Conservative shadow minister for justice Rob Moore has pointed out that ‘The Trudeau Liberals are empowering a bureaucracy to subjectively restrict the rights of Canadians.’
In The Origins of Totalitarianism, Hannah Arendt, wrote:
‘In a fully developed bureaucracy there is nobody left with whom one can argue, to whom one can present grievances, on whom the pressures of power can be exerted. Bureaucracy is the form of government in which everybody is deprived of political freedom, of the power to act; for the rule by Nobody is not no-rule, and where all are equally powerless, we have a tyranny without a tyrant.’
Arendt famously recognised the ‘banality of evil’ — that often those who do bad things are not necessarily very bad people. Rather, they are ordinary people who follow protocol.
What we are facing in Canada right now is not reign by an evil tyrant, but rather a pleasant seeming, probably well-intentioned leader who is leading us down a dangerous path. Canada’s do-good leader is not doing good — he is ruled by a desire to be viewed as ‘good’. He therefore delivers platitudes such as ‘building a better country for everyone’. He will participate in anything viewed as ‘progressive’ or that can be attached to words such as ‘diversity’ and ‘inclusivity’. It doesn’t occur to him that such measures could be nonsensical or harmful, because it doesn’t occur to him that it could be.
A glaring example is Bill C-16 — Canada’s gender identity legislation — which Trudeau passed in 2017, thinking he was protecting a marginalised and vulnerable group: trans-identified people — a category of people who are impossible to identify in any material sense and who, even if vaguely self-identified, make up a tiny minority of Canadians.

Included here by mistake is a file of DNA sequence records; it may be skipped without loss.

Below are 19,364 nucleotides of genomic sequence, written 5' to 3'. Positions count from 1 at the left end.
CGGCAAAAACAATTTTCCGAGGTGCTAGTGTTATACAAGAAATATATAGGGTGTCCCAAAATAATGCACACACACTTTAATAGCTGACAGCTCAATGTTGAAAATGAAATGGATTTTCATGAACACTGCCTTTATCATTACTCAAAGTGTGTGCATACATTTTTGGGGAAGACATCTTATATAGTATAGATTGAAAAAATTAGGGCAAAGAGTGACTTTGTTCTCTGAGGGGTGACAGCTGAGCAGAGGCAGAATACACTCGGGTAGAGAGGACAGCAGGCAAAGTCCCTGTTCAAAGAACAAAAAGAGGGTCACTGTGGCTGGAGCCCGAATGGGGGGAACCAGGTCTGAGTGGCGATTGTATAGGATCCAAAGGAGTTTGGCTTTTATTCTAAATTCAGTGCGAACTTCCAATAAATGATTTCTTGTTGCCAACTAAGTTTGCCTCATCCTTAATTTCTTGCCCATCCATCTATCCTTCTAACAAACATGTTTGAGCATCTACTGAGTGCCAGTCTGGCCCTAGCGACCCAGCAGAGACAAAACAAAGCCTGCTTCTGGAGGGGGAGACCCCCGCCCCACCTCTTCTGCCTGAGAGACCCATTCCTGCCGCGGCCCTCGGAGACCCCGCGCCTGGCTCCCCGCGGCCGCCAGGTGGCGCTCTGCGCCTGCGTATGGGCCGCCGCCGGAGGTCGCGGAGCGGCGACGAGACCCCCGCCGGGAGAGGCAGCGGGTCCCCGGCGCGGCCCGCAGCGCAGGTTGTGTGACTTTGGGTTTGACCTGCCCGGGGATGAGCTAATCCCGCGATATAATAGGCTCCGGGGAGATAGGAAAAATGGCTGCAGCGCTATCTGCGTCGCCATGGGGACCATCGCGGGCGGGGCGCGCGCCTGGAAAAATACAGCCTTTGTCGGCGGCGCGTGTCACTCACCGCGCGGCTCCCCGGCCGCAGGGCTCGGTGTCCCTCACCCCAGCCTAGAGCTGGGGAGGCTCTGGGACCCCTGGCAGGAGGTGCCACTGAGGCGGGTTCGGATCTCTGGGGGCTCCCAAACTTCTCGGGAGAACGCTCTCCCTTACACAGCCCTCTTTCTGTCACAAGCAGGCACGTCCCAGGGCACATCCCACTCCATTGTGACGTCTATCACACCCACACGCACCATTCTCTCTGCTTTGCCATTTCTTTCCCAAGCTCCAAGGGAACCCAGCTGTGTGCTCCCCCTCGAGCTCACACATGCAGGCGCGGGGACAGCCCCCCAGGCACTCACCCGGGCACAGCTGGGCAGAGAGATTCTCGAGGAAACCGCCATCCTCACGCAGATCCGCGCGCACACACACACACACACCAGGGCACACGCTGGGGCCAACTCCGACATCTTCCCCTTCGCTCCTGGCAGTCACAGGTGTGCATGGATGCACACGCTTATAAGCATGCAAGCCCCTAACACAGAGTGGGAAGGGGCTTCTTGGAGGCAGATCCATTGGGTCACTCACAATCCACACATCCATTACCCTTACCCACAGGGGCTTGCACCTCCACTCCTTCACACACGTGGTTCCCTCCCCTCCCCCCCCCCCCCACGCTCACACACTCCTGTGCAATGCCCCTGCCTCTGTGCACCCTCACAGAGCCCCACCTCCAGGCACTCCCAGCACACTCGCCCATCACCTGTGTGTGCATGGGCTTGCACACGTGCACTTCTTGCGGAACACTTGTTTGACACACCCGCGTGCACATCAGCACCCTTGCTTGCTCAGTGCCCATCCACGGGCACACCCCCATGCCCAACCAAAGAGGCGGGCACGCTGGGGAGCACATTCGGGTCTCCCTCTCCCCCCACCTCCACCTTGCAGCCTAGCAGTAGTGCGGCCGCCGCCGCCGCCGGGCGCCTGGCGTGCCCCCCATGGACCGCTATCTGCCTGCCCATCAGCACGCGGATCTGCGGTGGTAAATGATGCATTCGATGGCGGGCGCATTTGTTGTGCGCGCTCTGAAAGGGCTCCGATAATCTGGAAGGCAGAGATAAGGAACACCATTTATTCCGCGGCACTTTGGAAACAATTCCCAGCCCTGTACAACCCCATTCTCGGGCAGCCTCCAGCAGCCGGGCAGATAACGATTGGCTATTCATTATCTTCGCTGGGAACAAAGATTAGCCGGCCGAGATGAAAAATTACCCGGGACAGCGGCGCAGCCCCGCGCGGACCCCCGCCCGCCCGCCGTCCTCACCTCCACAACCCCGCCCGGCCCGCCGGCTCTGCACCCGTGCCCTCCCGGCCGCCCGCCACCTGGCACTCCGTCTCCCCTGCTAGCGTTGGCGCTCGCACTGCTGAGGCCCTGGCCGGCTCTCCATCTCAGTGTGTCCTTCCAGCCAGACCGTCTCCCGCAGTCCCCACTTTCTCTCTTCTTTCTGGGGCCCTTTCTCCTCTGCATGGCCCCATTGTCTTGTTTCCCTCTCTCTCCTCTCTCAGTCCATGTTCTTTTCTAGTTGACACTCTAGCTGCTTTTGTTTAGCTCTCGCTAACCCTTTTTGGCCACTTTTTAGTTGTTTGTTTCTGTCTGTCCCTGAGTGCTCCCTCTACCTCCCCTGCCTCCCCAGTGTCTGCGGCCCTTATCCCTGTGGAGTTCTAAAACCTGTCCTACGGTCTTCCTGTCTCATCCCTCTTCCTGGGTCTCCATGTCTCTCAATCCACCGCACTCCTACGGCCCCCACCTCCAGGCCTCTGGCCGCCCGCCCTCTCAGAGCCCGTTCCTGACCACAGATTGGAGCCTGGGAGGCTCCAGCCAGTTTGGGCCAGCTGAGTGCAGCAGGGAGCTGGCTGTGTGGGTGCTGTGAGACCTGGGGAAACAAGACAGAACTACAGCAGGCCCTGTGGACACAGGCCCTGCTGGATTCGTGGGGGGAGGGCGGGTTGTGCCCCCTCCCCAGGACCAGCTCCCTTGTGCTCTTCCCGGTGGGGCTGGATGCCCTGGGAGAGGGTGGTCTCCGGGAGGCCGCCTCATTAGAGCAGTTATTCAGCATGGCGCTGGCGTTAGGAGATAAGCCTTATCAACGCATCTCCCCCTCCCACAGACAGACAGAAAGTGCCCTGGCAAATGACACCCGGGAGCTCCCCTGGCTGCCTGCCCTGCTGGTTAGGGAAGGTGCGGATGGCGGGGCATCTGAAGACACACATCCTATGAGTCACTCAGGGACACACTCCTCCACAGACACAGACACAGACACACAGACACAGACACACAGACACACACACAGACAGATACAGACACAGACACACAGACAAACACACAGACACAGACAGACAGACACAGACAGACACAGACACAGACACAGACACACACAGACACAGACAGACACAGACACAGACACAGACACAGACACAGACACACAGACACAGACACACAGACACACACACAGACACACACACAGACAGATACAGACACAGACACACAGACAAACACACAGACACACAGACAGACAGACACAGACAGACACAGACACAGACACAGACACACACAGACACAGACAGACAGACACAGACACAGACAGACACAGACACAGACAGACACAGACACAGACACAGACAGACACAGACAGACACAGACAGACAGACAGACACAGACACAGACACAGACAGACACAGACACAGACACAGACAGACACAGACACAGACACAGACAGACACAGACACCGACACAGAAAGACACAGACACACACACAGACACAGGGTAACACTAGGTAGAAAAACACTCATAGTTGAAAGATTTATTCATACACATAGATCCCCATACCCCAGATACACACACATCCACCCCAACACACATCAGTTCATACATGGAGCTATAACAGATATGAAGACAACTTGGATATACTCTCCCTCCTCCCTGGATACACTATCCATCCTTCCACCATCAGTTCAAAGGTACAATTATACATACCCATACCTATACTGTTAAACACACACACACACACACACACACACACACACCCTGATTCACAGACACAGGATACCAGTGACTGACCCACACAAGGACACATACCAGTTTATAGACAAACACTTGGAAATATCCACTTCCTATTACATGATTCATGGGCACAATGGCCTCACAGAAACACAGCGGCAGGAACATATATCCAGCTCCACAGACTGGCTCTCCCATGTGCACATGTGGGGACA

The trans ideology has managed to overtake the media and most institutions, altering language and reality as we know it. The result of this takeover has been that females — half the population — no longer get a proper say. Our sex-based rights have been effectively nullified now that a man who says he’s a woman must be accepted as such, regardless of how this identification impacts women and girls, their safe spaces, or their ability to compete in sport. A man can rape a woman yet claim to be female, and the media will report it as such; our government might even place him in a female prison. Women’s reality (material, that is) no longer matters because it has been deemed hateful.
Lametti is the same man currently pushing Bill C-6 through the system, overriding the concerns of those who worry that such legislation will rush kids down the path to medical transition before they can possibly understand the long-term consequences.
Another Liberal bill that looks likely to be passed soon is Bill C-10, the Broadcasting Act reform bill. This would require social media platforms to take down content determined to be ‘hateful’, meaning those who challenge government orthodoxy are likely to face censorship.
None of these bills aims to build a better country for all. In fact, they are incredibly harmful. Canada's government has proven time and time again that it doesn’t care what the actual impact of its policies are, so long as they appear woke.
I am not a person who is proud to be Canadian. Not anymore, anyway. ‘What makes Canada special is not the belief that this is the best country in the world, it’s the knowledge that we could be,’ Trudeau said this week. Perhaps, but we are headed in the opposite direction, limiting freedom of speech and expression, and encouraging activists who believe censorship, bullying, and destruction are an appropriate way to get their message across.
We have a government that fears the wrath of a small number of individuals and abandons rationality and fundamental rights in order to maintain Canada’s reputation as being one of the most progressive countries in the world. Who cares about reality?